However, the international position of the dollar has not been substantially improved despite the various measures taken by the U.S. Administration. Even the recent devaluation of dollar has not helped much in this matter.

Here it may be pointed out that the real malady of the dollar lies in the continuous imbalance between the United States’ financial and real exports. To the extent that U.S. financial exports are not counterbalanced by its real exports, it has to suffer overall deficits in her balance of payments. Thus, the U.S. balance of payments position can be strengthened only if its real exports are increased.

Moreover, it has also been expressed that the problem of world liquidity cannot be said to have started with the dollar crisis and hence, it cannot be said to have ended with it. It has been pointed out that the supply of dollars as a world currency has not been properly and evenly distributed. If at all therefore, there might have arisen a crisis, it is not essentially for the dollar but for the other non­dollar currencies, especially of the developing countries. As a matter of fact, real crisis may attend the international liquidity position if the present trends in international trade and finance do not change. International liquidity problems arise mainly because each country adopts measures in self- interest.

Thus, the real problem of international liquidity is to remove the existing maldistribution of international reserves and to enable the newly developing countries to pay for the developmental imports. The key to world’s prosperity lies here. The real need for international action is regarding the distribution of capital flow. As the Radcliffe Committee has well observed, it is impossible to disentangle the problems of international liquidity from the problem of international balance (in terms of growing, capital, trade, and transactions).”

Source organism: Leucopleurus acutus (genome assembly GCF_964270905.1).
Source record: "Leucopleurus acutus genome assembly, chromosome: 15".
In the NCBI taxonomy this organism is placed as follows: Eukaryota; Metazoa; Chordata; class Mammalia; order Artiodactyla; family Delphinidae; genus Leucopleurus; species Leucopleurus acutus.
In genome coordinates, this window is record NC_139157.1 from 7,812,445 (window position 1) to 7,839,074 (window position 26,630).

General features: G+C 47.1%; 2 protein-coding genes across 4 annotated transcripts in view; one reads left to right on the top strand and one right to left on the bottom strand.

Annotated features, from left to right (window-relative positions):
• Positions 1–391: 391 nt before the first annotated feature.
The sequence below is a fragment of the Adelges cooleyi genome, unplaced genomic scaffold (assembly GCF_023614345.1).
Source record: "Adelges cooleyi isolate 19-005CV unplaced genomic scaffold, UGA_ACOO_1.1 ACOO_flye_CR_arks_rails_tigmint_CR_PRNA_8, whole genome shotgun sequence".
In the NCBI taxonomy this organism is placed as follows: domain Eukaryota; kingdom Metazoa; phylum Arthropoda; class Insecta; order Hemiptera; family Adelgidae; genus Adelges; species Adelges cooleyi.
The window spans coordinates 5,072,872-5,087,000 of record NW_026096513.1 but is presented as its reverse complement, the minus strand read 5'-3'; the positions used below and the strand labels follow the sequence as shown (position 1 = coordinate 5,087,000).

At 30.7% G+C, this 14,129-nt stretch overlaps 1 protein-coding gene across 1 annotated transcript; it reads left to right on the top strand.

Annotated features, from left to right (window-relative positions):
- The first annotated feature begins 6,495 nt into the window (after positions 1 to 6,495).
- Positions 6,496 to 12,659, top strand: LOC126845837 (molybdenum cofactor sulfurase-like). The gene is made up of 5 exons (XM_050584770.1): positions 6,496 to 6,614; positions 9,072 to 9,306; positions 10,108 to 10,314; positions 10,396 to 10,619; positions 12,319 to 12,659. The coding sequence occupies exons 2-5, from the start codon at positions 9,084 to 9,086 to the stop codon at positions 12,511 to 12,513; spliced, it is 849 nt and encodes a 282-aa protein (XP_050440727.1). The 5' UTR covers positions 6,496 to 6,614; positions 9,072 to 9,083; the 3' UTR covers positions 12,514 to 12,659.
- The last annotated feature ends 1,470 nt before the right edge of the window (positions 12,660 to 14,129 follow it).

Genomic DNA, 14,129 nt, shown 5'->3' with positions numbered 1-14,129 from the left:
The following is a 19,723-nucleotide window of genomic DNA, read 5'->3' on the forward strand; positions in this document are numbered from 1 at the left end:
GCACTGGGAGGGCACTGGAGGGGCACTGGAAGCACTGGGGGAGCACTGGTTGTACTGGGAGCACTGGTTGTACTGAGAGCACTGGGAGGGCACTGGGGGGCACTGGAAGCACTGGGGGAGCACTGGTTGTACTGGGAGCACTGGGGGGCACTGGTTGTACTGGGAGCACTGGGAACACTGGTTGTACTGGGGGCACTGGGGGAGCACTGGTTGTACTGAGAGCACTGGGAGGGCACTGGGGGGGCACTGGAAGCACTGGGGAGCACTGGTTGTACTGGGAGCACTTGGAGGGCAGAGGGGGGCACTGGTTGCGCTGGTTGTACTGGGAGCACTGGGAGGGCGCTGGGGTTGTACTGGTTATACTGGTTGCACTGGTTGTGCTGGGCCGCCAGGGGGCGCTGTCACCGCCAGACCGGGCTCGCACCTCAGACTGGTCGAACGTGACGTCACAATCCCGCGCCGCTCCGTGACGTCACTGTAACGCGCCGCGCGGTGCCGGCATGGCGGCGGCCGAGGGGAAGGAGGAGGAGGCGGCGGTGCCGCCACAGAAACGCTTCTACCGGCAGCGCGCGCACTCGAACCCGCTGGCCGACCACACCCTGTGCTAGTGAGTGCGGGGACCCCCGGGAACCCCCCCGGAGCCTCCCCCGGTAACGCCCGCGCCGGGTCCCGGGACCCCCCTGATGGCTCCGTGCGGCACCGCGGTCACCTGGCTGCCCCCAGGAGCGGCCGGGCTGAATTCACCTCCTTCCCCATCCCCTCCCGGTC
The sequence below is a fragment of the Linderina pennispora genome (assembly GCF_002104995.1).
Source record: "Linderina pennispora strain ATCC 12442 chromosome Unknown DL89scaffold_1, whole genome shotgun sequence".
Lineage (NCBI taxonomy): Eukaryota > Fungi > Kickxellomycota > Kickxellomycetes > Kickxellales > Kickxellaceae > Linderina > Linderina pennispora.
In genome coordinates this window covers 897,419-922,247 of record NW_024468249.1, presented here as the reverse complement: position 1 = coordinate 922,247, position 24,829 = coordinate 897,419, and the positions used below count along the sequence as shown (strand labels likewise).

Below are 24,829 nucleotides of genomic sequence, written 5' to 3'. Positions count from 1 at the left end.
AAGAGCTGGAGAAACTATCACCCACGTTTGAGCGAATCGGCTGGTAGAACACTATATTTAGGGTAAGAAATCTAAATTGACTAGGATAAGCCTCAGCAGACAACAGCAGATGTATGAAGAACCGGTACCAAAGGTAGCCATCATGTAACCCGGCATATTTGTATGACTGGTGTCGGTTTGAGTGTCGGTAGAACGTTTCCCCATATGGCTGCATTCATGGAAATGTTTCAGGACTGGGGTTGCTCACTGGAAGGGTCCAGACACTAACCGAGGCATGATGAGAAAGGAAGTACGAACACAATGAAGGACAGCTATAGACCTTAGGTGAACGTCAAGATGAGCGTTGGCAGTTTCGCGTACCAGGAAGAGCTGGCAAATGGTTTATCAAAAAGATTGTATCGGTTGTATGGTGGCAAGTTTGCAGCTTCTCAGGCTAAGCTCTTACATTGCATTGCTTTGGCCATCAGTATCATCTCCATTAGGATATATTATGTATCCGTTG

The problem of liquidity would not have been so acute had the world trade been having a balanced expansion. But unfortunately, it has been observed that in the recent years the upward trend in payments imbalances was by and large of the same order as the increase in world trade. This means that, if no solution is found to improve the reserve position of the countries of the world, they would in sheer self-protection have to devise measures to prevent a deficit, effecting a breakdown of growing international trade and prosperity.

Thus, it has been widely recognised that something must be done to improve world liquidity. It is obvious that any solution or scheme to improve it internationally must be evolved on the basis of international cooperation.